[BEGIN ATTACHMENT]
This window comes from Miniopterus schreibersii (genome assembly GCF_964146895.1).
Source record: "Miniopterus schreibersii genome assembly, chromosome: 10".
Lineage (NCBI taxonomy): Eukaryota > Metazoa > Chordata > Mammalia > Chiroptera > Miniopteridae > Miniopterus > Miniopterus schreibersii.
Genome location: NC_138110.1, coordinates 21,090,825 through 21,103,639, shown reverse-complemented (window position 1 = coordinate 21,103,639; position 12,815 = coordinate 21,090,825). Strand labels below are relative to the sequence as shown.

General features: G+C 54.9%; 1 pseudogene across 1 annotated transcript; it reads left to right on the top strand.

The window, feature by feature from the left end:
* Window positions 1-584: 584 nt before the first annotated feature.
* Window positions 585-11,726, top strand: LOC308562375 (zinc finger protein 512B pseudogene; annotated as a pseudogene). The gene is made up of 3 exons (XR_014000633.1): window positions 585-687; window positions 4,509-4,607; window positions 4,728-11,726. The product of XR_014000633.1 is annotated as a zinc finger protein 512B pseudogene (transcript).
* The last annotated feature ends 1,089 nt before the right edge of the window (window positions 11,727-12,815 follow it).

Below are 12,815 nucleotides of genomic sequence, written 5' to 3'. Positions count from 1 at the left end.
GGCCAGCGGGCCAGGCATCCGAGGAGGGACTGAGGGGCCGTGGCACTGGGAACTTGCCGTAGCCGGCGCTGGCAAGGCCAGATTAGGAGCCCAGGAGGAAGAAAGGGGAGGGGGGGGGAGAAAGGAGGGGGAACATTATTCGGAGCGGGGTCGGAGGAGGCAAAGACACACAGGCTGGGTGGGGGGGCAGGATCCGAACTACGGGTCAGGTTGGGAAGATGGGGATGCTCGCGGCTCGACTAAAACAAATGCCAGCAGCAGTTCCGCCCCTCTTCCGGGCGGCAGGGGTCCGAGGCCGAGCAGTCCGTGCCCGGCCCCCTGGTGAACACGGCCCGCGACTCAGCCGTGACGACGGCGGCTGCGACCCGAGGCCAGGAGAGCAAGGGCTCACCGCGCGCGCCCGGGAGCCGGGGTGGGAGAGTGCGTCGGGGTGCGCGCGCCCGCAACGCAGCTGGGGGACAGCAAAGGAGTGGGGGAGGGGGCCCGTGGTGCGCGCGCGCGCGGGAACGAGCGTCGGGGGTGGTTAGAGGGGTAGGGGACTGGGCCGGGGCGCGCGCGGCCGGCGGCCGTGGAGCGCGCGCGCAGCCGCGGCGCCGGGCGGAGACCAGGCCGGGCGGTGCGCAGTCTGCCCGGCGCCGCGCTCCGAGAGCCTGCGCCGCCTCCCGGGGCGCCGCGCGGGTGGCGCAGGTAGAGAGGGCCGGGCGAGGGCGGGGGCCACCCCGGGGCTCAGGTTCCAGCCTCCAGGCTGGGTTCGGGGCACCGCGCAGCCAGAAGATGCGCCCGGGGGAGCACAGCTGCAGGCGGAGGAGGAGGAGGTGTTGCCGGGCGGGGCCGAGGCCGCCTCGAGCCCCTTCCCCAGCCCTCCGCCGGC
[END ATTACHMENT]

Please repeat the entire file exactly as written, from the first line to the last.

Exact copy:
This window comes from Miniopterus schreibersii (genome assembly GCF_964146895.1).
Source record: "Miniopterus schreibersii genome assembly, chromosome: 10".
Lineage (NCBI taxonomy): Eukaryota > Metazoa > Chordata > Mammalia > Chiroptera > Miniopteridae > Miniopterus > Miniopterus schreibersii.
Genome location: NC_138110.1, coordinates 21,090,825 through 21,103,639, shown reverse-complemented (window position 1 = coordinate 21,103,639; position 12,815 = coordinate 21,090,825). Strand labels below are relative to the sequence as shown.

General features: G+C 54.9%; 1 pseudogene across 1 annotated transcript; it reads left to right on the top strand.

The window, feature by feature from the left end:
* Window positions 1-584: 584 nt before the first annotated feature.
* Window positions 585-11,726, top strand: LOC308562375 (zinc finger protein 512B pseudogene; annotated as a pseudogene). The gene is made up of 3 exons (XR_014000633.1): window positions 585-687; window positions 4,509-4,607; window positions 4,728-11,726. The product of XR_014000633.1 is annotated as a zinc finger protein 512B pseudogene (transcript).
* The last annotated feature ends 1,089 nt before the right edge of the window (window positions 11,727-12,815 follow it).

Below are 12,815 nucleotides of genomic sequence, written 5' to 3'. Positions count from 1 at the left end.
GGCCAGCGGGCCAGGCATCCGAGGAGGGACTGAGGGGCCGTGGCACTGGGAACTTGCCGTAGCCGGCGCTGGCAAGGCCAGATTAGGAGCCCAGGAGGAAGAAAGGGGAGGGGGGGGGAGAAAGGAGGGGGAACATTATTCGGAGCGGGGTCGGAGGAGGCAAAGACACACAGGCTGGGTGGGGGGGCAGGATCCGAACTACGGGTCAGGTTGGGAAGATGGGGATGCTCGCGGCTCGACTAAAACAAATGCCAGCAGCAGTTCCGCCCCTCTTCCGGGCGGCAGGGGTCCGAGGCCGAGCAGTCCGTGCCCGGCCCCCTGGTGAACACGGCCCGCGACTCAGCCGTGACGACGGCGGCTGCGACCCGAGGCCAGGAGAGCAAGGGCTCACCGCGCGCGCCCGGGAGCCGGGGTGGGAGAGTGCGTCGGGGTGCGCGCGCCCGCAACGCAGCTGGGGGACAGCAAAGGAGTGGGGGAGGGGGCCCGTGGTGCGCGCGCGCGCGGGAACGAGCGTCGGGGGTGGTTAGAGGGGTAGGGGACTGGGCCGGGGCGCGCGCGGCCGGCGGCCGTGGAGCGCGCGCGCAGCCGCGGCGCCGGGCGGAGACCAGGCCGGGCGGTGCGCAGTCTGCCCGGCGCCGCGCTCCGAGAGCCTGCGCCGCCTCCCGGGGCGCCGCGCGGGTGGCGCAGGTAGAGAGGGCCGGGCGAGGGCGGGGGCCACCCCGGGGCTCAGGTTCCAGCCTCCAGGCTGGGTTCGGGGCACCGCGCAGCCAGAAGATGCGCCCGGGGGAGCACAGCTGCAGGCGGAGGAGGAGGAGGTGTTGCCGGGCGGGGCCGAGGCCGCCTCGAGCCCCTTCCCCAGCCCTCCGCCGGC